Microsoft Warns Exchange 2003 Losing Support Next Month
Microsoft outlined some options for organizations using Exchange Server 2003, which loses product support on April 8.
Next month's end of "extended support" date for Exchange 2003 means that the ten-year-old server will cease getting security updates from Microsoft. The software will continue to run but the server potentially becomes a target for attacks, making it a possible compliance issue for organizations. In a blog post on Monday, the Microsoft Exchange team noted that organizations using Exchange 2003 have no direct upgrade path to Microsoft's newest Exchange Server 2013 product. Instead, Microsoft describes getting there as "a two-step migration."
The two-step migration claim may be true only from a very high-level or abstract point of view. Organizations first have to establish "coexistence" with Exchange 2007 or Exchange 2010 before they can make the hop to Exchange 2013. Even still, establishing coexistence is just one step of many for organizations making the leap. Moreover, the move optimally needs to be performed without disturbing daily business operations, although it can take some time to complete. For instance, the near final step of moving mailboxes over to the new server can take a day in itself, according to experts.
Microsoft's announcement outlined the requirements for organizations planning to run "hybrid" environments. It's possible to run a mix of Exchange 2007, Exchange 2010 and Exchange 2013 servers in a computing environment. Alternatively, Exchange Server versions can be run in hybrid architectures with Exchange Online services.
For mixed Exchange Server environments, organizations need to pay attention to the new dual server-role design in Exchange 2013. To make it work with mixed Exchange 2007 or Exchange 2010 environments, the Client Access and Mailbox server roles of Exchange 2013 need to be installed on a single physical server, Microsoft warns.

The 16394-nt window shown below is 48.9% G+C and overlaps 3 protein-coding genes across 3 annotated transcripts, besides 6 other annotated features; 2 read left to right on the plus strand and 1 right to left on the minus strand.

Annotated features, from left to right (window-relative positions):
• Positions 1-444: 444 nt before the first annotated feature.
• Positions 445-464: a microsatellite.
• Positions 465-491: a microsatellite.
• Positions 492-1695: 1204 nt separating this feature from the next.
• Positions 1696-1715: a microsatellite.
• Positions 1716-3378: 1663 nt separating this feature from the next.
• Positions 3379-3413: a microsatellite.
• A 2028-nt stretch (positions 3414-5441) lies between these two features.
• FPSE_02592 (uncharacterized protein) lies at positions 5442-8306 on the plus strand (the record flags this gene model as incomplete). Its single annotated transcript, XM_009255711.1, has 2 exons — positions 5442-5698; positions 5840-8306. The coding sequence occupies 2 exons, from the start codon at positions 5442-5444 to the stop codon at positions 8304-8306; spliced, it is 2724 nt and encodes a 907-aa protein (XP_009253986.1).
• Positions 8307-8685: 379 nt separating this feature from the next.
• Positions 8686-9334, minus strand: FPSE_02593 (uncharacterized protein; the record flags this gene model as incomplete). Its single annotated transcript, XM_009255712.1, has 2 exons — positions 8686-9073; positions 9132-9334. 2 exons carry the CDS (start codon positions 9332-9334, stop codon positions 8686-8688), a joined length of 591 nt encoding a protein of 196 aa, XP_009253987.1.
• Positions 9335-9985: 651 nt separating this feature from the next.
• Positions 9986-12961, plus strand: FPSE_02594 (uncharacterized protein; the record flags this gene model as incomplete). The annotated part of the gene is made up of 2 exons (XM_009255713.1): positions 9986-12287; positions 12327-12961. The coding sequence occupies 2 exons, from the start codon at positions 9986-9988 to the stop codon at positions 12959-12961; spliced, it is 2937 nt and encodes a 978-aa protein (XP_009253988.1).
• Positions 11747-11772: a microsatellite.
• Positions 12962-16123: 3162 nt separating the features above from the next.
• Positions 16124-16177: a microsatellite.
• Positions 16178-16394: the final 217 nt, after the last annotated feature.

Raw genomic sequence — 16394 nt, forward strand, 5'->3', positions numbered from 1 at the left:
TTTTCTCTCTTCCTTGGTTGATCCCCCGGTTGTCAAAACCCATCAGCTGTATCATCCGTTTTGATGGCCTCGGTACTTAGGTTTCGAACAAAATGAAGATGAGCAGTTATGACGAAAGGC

Microsoft is also requiring that the latest cumulative updates or service packs be installed on Exchange 2013 to be compatible in a hybrid deployment with Office 365's Exchange Online service. In addition, the latest Office 365 "tenant v15" build is required for hybrid support with Exchange 2013. Even though Microsoft portrays its Office 365 services as delivering the latest updates to organizations, such environments still have to be upgraded to the latest tenant builds, which usually happens according to a set schedule for organizations. The timing of such upgrades can be an issue when setting up hybrid networks. Microsoft explains that "your Office 365 tenant status must not be transitioning between service versions" when setting up interoperability with Exchange Server versions.
Microsoft's complex mix of cautionary notes and warnings about Exchange Server migrations may seem a bit daunting. However, for organizations that signed up for Microsoft Premier support services, there's access to an Exchange Migration Readiness Assessment solution. It checks the preparedness of an organization's Exchange Server and Active Directory installations to make a move. Microsoft Premier support services customers also can get a four-day site visit to assess preparations. No doubt such services come at a premium.
There also are plenty of third-party solution providers out there offering various assessment and migration tools, with some claiming to facilitate "single-step" migrations from Exchange 2003. Using a hosted e-mail solution from a service provider is another option. Microsoft is happy to suggest its own Office 365 services, or there are hosted service providers offering Exchange Online services for those willing to give up premise-based server control over their e-mail systems.
A blog post by SherWeb, Microsoft's world hosting partner of 2013, notes that some service providers will "handle the migration process for free." SherWeb promises "free onboarding services, a 99.999% financially backed uptime guarantee and free 24/7 support" for organizations willing to move to its hosted Exchange 2010 or Exchange 2013 services. The company is also offering free Outlook 2013 licenses through April 30, 2014 as an added cost incentive, according to a press release.
Microsoft partner Dell, which claims to have migrated more than 40 million mailboxes with its software tools, recently helped with a migration of 7,500 mailboxes to Office 365 in five months' time. Dell and its partner InfraScience helped globally distributed textile manufacturer Coats to make the move.
More about Exchange 2003 migrations, including the steps involved, third-party software migration tools and hosting support options, can be found in this Redmond summary article.
Kurt Mackie is senior news producer for the 1105 Enterprise Computing Group.